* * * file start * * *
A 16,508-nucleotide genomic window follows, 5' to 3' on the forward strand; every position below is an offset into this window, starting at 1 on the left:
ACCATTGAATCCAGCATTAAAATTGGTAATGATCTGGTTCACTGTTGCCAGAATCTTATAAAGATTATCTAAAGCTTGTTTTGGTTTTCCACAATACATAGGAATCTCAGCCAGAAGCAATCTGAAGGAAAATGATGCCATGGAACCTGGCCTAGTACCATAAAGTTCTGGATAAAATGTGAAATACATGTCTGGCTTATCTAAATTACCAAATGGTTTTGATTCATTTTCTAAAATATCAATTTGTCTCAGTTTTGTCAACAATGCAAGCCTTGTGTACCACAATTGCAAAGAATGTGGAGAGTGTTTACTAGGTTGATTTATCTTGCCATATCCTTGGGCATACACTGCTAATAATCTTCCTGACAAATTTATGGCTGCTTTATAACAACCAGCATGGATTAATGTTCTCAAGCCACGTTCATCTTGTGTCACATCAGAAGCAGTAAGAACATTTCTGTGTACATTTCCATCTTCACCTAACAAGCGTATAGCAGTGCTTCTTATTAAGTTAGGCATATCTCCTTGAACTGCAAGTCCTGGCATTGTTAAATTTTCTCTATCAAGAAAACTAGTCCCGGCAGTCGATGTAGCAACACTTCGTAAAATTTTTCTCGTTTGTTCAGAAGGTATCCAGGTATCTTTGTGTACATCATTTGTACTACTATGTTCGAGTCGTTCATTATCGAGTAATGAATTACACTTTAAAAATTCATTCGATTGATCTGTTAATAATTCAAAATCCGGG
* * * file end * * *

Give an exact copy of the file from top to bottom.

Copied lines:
A 16,508-nucleotide genomic window follows, 5' to 3' on the forward strand; every position below is an offset into this window, starting at 1 on the left:
ACCATTGAATCCAGCATTAAAATTGGTAATGATCTGGTTCACTGTTGCCAGAATCTTATAAAGATTATCTAAAGCTTGTTTTGGTTTTCCACAATACATAGGAATCTCAGCCAGAAGCAATCTGAAGGAAAATGATGCCATGGAACCTGGCCTAGTACCATAAAGTTCTGGATAAAATGTGAAATACATGTCTGGCTTATCTAAATTACCAAATGGTTTTGATTCATTTTCTAAAATATCAATTTGTCTCAGTTTTGTCAACAATGCAAGCCTTGTGTACCACAATTGCAAAGAATGTGGAGAGTGTTTACTAGGTTGATTTATCTTGCCATATCCTTGGGCATACACTGCTAATAATCTTCCTGACAAATTTATGGCTGCTTTATAACAACCAGCATGGATTAATGTTCTCAAGCCACGTTCATCTTGTGTCACATCAGAAGCAGTAAGAACATTTCTGTGTACATTTCCATCTTCACCTAACAAGCGTATAGCAGTGCTTCTTATTAAGTTAGGCATATCTCCTTGAACTGCAAGTCCTGGCATTGTTAAATTTTCTCTATCAAGAAAACTAGTCCCGGCAGTCGATGTAGCAACACTTCGTAAAATTTTTCTCGTTTGTTCAGAAGGTATCCAGGTATCTTTGTGTACATCATTTGTACTACTATGTTCGAGTCGTTCATTATCGAGTAATGAATTACACTTTAAAAATTCATTCGATTGATCTGTTAATAATTCAAAATCCGGG